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Is it really that difficult?

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Originally Posted by kantonburg View Post
I hope I didn't offend anyone. I was just curious if there was a standard understanding of which models were considered better.

I'm sure my grey wolf would be considered low end. It was in our price point, was the layout we wanted, weight worked without have to buy a new TV, and most importantly my wife and I agreed on this one.
Go to the manufacturer's website. Very often they will categorize their own trailers. I've never seen any web site that categorizes them "low end" up to "high end" but I have seen them use the terms "entry level" and "premium". My last two trailers have been Cardinals. Supposedly it is (or perhaps now was) the top end of the Forest River line up. But I am absolutely convinced that once you strip away the siding and the interior walls, you'll see the same poor quality workmanship that exists in nearly every other trailer out there. Screws that aren't screwed in or are stripped, brackets that are mis-aligned or missing screws, holes punched through cheap veneer instead of drilled, and on and on and on. The quality differences may be found in the grade of appliances, the mattresses, the plumbing fixtures, the quality of the cabinetry, whether the doors are radiused or not, the light fixtures, what type of roofing material is used, whether the flooring and roof underlayment are OSB or CDX.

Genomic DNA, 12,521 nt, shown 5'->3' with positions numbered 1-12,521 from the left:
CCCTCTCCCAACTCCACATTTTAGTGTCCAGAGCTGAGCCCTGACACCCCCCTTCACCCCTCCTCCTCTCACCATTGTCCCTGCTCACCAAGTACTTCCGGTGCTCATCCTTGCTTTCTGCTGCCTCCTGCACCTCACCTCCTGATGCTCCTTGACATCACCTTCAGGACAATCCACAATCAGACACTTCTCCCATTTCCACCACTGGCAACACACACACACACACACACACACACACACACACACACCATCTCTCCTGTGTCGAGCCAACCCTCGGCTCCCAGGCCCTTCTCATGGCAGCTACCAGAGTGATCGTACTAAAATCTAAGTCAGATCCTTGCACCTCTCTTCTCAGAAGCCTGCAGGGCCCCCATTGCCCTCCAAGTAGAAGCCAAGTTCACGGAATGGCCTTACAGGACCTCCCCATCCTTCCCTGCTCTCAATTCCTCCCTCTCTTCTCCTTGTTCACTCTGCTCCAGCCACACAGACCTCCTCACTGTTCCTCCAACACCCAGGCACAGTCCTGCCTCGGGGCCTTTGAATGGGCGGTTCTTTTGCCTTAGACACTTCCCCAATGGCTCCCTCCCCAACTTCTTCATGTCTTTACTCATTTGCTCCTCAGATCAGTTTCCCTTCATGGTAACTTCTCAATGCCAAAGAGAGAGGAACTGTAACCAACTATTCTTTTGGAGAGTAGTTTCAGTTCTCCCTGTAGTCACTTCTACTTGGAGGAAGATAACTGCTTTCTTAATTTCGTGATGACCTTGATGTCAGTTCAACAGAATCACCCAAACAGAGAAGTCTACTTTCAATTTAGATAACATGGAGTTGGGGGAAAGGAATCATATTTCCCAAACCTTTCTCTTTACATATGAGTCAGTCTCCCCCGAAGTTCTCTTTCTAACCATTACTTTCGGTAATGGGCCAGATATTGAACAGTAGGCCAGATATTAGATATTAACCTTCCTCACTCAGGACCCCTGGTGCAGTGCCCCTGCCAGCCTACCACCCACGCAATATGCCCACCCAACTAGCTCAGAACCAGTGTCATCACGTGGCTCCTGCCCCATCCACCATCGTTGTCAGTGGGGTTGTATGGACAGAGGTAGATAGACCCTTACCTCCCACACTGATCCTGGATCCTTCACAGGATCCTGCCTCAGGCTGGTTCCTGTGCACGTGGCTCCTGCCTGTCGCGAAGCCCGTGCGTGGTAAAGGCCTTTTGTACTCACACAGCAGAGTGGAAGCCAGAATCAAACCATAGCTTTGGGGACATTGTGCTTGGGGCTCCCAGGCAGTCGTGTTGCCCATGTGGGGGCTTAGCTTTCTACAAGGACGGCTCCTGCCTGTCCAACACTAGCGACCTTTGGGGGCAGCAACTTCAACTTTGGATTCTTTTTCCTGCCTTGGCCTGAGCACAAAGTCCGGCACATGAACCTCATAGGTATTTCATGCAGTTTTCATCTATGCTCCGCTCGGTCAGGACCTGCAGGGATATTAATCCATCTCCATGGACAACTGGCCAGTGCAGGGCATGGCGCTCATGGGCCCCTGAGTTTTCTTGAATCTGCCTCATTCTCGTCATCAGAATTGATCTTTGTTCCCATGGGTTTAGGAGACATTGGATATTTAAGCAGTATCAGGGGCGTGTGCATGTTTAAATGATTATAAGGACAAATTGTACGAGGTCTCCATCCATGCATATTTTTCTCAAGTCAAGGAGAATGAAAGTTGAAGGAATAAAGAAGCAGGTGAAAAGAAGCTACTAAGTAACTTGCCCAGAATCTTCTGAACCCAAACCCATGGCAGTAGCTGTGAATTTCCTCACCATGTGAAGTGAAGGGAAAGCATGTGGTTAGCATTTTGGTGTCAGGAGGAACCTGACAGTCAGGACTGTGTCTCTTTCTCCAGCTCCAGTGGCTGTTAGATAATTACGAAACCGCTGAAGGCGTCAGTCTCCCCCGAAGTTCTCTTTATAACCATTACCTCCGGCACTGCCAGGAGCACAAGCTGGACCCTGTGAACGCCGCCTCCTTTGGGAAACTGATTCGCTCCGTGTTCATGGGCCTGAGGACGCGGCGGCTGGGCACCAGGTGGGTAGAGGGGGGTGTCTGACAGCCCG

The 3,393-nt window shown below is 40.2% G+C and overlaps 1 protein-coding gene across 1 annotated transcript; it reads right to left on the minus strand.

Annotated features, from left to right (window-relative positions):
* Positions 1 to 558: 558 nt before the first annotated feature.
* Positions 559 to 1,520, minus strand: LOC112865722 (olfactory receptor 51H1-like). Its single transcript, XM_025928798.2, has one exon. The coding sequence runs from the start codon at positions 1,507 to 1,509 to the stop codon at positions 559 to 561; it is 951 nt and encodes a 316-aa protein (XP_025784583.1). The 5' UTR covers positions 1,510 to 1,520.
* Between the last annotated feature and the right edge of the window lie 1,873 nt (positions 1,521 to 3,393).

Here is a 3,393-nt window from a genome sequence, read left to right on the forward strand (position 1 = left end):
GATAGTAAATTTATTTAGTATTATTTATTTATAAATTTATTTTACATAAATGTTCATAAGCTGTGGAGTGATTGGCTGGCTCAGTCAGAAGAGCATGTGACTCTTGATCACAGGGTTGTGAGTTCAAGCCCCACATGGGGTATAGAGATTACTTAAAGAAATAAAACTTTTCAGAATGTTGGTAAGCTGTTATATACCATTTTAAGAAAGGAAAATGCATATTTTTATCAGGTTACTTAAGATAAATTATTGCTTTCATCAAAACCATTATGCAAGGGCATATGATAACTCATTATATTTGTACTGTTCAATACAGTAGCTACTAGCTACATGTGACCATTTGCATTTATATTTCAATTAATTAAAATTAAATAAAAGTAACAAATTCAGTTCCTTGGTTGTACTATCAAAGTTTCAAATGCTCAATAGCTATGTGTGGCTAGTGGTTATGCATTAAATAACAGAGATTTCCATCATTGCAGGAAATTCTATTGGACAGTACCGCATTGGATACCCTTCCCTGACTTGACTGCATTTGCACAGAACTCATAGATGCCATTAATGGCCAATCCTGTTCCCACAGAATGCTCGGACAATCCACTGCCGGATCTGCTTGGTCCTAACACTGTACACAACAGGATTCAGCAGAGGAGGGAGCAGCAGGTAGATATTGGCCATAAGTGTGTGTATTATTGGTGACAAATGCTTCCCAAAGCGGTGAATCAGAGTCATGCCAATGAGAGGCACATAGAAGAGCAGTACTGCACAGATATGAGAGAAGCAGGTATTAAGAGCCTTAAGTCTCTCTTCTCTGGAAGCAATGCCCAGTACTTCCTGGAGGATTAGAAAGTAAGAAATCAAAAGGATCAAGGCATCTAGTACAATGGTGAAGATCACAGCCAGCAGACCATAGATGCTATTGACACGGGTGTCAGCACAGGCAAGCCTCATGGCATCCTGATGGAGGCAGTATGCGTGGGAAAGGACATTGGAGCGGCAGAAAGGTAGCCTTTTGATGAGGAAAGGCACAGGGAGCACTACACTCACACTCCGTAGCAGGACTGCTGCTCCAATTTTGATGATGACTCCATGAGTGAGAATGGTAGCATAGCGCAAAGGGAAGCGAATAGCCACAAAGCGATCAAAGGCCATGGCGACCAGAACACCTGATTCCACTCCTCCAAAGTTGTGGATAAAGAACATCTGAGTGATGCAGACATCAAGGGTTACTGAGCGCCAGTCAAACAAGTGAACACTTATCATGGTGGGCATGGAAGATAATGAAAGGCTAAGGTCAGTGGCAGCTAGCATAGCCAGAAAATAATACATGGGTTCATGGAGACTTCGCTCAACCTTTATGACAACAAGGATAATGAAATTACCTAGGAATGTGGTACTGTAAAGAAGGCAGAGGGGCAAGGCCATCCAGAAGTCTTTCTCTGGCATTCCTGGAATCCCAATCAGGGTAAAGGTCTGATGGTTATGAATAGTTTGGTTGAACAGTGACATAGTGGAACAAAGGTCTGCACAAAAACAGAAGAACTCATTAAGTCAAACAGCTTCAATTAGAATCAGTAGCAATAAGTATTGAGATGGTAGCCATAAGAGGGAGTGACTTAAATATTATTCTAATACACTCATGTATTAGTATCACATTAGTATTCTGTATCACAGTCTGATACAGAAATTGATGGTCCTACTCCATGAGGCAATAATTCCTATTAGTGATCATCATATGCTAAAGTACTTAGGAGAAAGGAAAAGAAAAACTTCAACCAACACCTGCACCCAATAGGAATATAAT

I doubt if any of these replies were meant to be elitist. If those terms offend somebody, then it's their problem. Gee whiz, Because "words hurt" we've gone from crippled to handicapped to disabled to physically challenged. A rose by any other name, ya know?
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Old 09-11-2016, 01:58 PM   #27
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Footnote

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Originally Posted by kantonburg View Post
After reading the now closed "FR no more" thread I saw several mention a low end TT.

Keeping in mind every manufacturer and series has their issues, but is there a consensus of what is low end vs. high end? This question only applies to FR trailers.